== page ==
If you identify more than one property as the _id field using the [BsonId()] attribute, the driver throws a DuplicateBsonMemberMapAttributeException. If you specify the same database field more than once (for example, if your POCO includes properties named Id and _id), the driver throws a BsonSerializationException.

By default, the driver serializes undefined properties to fields with null values. To ignore undefined properties during serialization, use the [BsonIgnore] attribute. The following code shows how you can prevent the driver from serializing the YearBuilt property if it is undefined:

public class House
{
public Guid Id { get; set; }
[BsonIgnore]
public int YearBuilt { get; set; }
public string Style { get; set; }
}

In C#, a property has a default value until you assign a value to it. The default value depends on the property's data type. For example, the default value for a reference-type property is null.

To specify a different default value for a property, apply the [BsonDefaultValue()] attribute to the property and pass the desired default value as an argument.

The following code examples applies the [BsonDefaultValue()] attribute to the YearBuilt property. Until this property is assigned a value, its value is 1900.

public class House
{
public Guid Id { get; set; }
[BsonDefaultValue(1900)]
public int YearBuilt { get; set; }
}

You can also specify a different default value for a property when you register the class map, as shown in the following example:

BsonClassMap.RegisterClassMap<House>(classMap =>
{
classMap.AutoMap();
classMap.MapMember(h => h.YearBuilt).SetDefaultValue(1900);
});

By default, the .NET/C# Driver serializes all properties, including those that contain default values. To instruct the driver to ignore a property that has the default value, use the [BsonIgnoreIfDefault] attribute.

The following code example applies the [BsonIgnoreIfDefault] attribute to the YearBuilt property. If the value of this property is the default for its data type (0 for int properties), the driver won't serialize it.

public class House
{
public Guid Id { get; set; }
[BsonIgnoreIfDefault]
public int YearBuilt { get; set; }
}

You can also instruct the driver to ignore a property that contains the default value when you register the class map, as shown in the following example:

BsonClassMap.RegisterClassMap<House>(classMap =>
{
classMap.AutoMap();
classMap.MapMember(h => h.YearBuilt).SetIgnoreIfDefault(true);
});

You can both specify a different default value for a property and instruct the driver to ignore the property if it contains this default value. To do so, apply both the [BsonDefaultValue()] and [BsonIgnoreIfDefault] attributes to the property, as shown in the following code example:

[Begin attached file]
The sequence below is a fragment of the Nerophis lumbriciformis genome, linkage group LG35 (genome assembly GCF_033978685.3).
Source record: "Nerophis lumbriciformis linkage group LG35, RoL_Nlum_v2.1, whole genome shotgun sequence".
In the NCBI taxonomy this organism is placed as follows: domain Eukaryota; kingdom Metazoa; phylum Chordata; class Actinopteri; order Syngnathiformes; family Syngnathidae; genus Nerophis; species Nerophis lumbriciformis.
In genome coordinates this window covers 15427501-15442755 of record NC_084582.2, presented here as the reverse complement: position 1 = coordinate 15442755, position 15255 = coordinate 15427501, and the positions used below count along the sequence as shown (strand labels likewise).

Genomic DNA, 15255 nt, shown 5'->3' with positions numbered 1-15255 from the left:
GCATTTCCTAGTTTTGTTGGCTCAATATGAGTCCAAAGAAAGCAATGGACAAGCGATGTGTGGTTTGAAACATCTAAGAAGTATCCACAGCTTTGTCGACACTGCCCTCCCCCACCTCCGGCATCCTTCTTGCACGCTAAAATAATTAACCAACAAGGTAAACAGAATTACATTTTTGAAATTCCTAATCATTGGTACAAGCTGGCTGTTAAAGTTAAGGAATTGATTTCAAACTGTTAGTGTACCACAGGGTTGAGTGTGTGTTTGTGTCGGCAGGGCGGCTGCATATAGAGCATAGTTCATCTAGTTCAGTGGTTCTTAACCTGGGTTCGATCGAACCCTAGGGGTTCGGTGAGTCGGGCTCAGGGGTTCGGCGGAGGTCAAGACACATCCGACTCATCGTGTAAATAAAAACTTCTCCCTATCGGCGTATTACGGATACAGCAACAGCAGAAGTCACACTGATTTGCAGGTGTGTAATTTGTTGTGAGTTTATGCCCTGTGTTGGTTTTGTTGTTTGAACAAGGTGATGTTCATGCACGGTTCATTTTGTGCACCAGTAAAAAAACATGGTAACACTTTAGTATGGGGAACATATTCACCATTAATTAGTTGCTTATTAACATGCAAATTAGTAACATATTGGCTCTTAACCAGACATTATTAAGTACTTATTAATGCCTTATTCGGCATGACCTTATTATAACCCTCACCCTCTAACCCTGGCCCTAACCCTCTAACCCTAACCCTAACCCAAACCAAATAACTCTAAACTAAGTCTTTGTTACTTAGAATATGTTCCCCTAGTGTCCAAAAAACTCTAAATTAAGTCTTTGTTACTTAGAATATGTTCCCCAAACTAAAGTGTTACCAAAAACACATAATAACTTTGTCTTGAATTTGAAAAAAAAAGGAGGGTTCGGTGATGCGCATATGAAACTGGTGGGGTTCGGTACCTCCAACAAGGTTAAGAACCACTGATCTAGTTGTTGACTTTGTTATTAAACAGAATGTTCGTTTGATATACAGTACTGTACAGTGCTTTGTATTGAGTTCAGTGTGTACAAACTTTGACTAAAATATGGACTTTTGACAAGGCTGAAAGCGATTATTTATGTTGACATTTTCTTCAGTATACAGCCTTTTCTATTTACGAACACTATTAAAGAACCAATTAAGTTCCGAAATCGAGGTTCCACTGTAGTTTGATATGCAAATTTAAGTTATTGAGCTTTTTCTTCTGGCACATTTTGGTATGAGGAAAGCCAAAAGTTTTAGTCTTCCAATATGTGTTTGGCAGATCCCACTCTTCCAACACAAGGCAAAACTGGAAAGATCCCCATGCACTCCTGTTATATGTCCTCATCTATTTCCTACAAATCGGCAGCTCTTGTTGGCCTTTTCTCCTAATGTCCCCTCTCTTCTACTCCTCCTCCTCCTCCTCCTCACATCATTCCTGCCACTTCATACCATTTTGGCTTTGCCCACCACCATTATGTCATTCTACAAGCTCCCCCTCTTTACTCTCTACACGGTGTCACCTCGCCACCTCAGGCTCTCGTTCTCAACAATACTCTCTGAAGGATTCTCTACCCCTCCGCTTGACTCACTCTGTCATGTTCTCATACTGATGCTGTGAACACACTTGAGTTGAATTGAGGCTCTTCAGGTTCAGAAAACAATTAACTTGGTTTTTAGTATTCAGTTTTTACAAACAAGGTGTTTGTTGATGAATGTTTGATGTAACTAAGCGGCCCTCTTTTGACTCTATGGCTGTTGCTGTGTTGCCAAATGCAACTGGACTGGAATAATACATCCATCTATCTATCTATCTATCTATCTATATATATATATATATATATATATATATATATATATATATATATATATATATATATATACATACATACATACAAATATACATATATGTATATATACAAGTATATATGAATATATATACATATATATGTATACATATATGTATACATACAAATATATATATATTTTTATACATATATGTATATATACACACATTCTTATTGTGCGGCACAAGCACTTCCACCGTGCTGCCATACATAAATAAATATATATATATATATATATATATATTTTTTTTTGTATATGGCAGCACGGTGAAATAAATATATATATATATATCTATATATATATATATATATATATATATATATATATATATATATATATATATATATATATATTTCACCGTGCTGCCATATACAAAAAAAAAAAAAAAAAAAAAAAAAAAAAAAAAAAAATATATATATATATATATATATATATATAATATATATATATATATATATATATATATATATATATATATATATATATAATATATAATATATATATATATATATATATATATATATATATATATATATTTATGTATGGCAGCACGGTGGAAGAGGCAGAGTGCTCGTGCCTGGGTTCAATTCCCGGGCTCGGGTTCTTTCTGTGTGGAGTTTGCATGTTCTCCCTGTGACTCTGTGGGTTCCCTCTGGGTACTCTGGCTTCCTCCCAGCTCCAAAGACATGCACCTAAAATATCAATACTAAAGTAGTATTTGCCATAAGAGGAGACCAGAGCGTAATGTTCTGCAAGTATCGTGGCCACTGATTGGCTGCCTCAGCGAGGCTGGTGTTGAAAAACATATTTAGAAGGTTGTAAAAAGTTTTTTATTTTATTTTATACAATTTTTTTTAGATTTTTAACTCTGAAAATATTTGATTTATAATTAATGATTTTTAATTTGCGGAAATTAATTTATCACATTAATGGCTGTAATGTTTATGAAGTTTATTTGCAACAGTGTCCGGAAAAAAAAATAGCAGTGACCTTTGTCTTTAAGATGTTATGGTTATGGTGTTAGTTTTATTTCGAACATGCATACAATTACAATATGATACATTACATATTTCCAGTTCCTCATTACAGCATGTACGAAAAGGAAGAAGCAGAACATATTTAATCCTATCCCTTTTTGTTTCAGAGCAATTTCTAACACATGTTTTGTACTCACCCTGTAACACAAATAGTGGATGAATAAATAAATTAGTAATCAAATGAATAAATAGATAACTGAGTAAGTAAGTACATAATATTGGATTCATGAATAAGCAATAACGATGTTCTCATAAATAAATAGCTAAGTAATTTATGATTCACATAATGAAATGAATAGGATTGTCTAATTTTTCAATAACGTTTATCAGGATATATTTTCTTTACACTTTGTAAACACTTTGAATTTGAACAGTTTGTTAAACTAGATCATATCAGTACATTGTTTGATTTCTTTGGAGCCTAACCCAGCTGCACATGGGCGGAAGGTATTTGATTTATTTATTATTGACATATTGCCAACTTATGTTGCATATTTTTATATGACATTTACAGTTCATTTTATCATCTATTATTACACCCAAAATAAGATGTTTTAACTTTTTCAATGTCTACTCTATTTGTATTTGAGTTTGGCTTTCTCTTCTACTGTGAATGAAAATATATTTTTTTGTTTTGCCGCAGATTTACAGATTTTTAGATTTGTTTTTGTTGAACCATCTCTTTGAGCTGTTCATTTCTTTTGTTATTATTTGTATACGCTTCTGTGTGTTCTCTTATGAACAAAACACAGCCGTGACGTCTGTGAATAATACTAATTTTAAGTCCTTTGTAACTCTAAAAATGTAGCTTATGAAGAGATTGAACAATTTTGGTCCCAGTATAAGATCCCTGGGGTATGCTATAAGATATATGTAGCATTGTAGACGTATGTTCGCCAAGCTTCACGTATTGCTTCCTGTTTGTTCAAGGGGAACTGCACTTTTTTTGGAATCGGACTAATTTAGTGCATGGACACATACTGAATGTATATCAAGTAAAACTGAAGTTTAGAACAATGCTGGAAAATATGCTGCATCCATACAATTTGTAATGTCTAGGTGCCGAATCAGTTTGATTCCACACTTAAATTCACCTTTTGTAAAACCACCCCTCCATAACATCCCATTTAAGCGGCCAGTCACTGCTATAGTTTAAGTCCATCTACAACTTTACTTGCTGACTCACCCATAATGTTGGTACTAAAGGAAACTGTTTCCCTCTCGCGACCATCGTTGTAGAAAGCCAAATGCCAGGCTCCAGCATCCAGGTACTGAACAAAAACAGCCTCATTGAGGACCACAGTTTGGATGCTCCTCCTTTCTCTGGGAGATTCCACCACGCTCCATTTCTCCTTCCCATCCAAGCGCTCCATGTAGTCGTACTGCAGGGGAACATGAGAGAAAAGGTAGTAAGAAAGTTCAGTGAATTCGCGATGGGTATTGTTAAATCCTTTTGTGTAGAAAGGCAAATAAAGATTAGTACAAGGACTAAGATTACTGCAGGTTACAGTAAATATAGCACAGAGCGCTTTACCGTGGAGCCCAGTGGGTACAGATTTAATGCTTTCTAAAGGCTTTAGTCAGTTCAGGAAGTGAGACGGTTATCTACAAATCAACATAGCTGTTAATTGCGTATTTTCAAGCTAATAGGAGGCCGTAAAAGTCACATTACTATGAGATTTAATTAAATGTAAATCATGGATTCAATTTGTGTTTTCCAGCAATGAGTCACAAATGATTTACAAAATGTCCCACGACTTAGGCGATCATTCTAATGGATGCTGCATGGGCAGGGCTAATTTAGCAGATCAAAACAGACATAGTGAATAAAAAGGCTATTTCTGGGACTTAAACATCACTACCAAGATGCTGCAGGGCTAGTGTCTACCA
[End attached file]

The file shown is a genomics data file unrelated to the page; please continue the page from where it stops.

public class House
{
public Guid Id { get; set; }
[BsonDefaultValue(1900)]
[BsonIgnoreIfDefault]
public int YearBuilt { get; set; }
}

The previous code example sets the following serialization behavior:

  • If a value hasn't been assigned to the YearBuilt property, it has the specified default value of 1900.

  • Because 1900 is the default value for this property, the driver will ignore the property if it has this value.

Every document in a MongoDB collection must have a unique ID. When you serialize an object to a collection, if the Id property contains the default value for its data type, the .NET/C# Driver doesn't serialize it. Instead, the driver generates a unique ID value for the property.

If the Id property is of type Guid, ObjectId, or string, the driver can generate the ID value on its own. If the Id property is any other data type, you must specify the IIdGenerator type that the driver uses to generate the value. To specify the IIdGenerator type, apply the [BsonId(IdGenerator)] attribute to the property and pass the IIdGenerator type as an argument.

The .NET/C# Driver includes the following IIdGenerator types:

Id Field Data Type
IIdGenerator Type
Guid value generated by the COMB algorithm
CombGuidGenerator
BsonObjectId
BsonObjectIdGenerator

In the following code example, if the Id property of the House class contains the default value (null), the driver uses the COMB algorithm to generate a unique value during serialization:

public class House
{
[BsonId(IdGenerator = typeof(CombGuidGenerator))]
public Guid Id { get; set; }
}

Note

In the previous code example, if the Id property didn't have the [BsonId(IdGenerator)] attribute, the driver would generate a non-COMB GUID to assign to the Id field.

You can also specify an IIdGenerator type while registering the class map, as shown in the following example:

BsonClassMap.RegisterClassMap<House>(classMap =>
{
classMap.AutoMap();
classMap.MapIdMember(h => h.Id).SetIdGenerator(CombGuidGenerator.Instance);
});

Tip

Specify an IIdGenerator for Multiple Classes

You can use the RegisterIdGenerator() method to specify a single IIdGenerator for all Id properties of a certain data type. The following code example instructs the driver to use the CombGuidGenerator type for all Guid IDs:

BsonSerializer.RegisterIdGenerator(
typeof(Guid),
CombGuidGenerator.Instance
);

The .NET/C# Driver also includes IIdGenerator types that validate the Id property and throw an exception if the ID is invalid. The following table lists these types:

ID Validation
IIdGenerator Type
Not null
NullIdChecker
Not all zeroes
ZeroIdChecker<T>

In the following code example, if the Id property of the House class contains the default value (null), the driver throws an exception:

public class House
{